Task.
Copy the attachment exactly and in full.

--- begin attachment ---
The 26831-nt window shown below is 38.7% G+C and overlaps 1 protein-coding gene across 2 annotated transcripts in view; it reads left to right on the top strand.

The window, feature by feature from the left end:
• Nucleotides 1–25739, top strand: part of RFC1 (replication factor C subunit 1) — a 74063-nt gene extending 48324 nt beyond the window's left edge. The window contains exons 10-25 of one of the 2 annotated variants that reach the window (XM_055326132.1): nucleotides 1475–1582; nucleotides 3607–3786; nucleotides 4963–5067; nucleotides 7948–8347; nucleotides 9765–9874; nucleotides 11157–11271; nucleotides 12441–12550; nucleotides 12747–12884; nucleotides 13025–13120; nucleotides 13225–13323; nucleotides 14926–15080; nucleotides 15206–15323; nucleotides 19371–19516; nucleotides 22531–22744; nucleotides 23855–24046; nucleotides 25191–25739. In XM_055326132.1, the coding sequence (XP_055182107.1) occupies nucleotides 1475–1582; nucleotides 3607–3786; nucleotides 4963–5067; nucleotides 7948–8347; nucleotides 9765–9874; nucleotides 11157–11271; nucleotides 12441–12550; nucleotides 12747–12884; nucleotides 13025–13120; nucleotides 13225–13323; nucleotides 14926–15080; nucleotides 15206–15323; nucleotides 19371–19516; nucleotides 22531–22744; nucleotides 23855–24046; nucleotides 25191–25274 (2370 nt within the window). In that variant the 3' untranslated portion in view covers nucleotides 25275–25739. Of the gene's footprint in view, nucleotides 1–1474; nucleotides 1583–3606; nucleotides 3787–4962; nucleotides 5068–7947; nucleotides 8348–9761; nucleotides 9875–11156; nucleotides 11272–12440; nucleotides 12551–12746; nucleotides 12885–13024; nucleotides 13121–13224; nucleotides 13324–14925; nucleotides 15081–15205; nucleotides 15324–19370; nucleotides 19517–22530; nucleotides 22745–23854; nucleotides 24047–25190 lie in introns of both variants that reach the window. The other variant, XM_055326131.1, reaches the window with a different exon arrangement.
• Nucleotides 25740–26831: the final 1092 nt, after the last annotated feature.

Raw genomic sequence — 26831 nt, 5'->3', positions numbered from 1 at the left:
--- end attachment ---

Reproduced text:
The 26831-nt window shown below is 38.7% G+C and overlaps 1 protein-coding gene across 2 annotated transcripts in view; it reads left to right on the top strand.

The window, feature by feature from the left end:
• Nucleotides 1–25739, top strand: part of RFC1 (replication factor C subunit 1) — a 74063-nt gene extending 48324 nt beyond the window's left edge. The window contains exons 10-25 of one of the 2 annotated variants that reach the window (XM_055326132.1): nucleotides 1475–1582; nucleotides 3607–3786; nucleotides 4963–5067; nucleotides 7948–8347; nucleotides 9765–9874; nucleotides 11157–11271; nucleotides 12441–12550; nucleotides 12747–12884; nucleotides 13025–13120; nucleotides 13225–13323; nucleotides 14926–15080; nucleotides 15206–15323; nucleotides 19371–19516; nucleotides 22531–22744; nucleotides 23855–24046; nucleotides 25191–25739. In XM_055326132.1, the coding sequence (XP_055182107.1) occupies nucleotides 1475–1582; nucleotides 3607–3786; nucleotides 4963–5067; nucleotides 7948–8347; nucleotides 9765–9874; nucleotides 11157–11271; nucleotides 12441–12550; nucleotides 12747–12884; nucleotides 13025–13120; nucleotides 13225–13323; nucleotides 14926–15080; nucleotides 15206–15323; nucleotides 19371–19516; nucleotides 22531–22744; nucleotides 23855–24046; nucleotides 25191–25274 (2370 nt within the window). In that variant the 3' untranslated portion in view covers nucleotides 25275–25739. Of the gene's footprint in view, nucleotides 1–1474; nucleotides 1583–3606; nucleotides 3787–4962; nucleotides 5068–7947; nucleotides 8348–9761; nucleotides 9875–11156; nucleotides 11272–12440; nucleotides 12551–12746; nucleotides 12885–13024; nucleotides 13121–13224; nucleotides 13324–14925; nucleotides 15081–15205; nucleotides 15324–19370; nucleotides 19517–22530; nucleotides 22745–23854; nucleotides 24047–25190 lie in introns of both variants that reach the window. The other variant, XM_055326131.1, reaches the window with a different exon arrangement.
• Nucleotides 25740–26831: the final 1092 nt, after the last annotated feature.

Raw genomic sequence — 26831 nt, 5'->3', positions numbered from 1 at the left: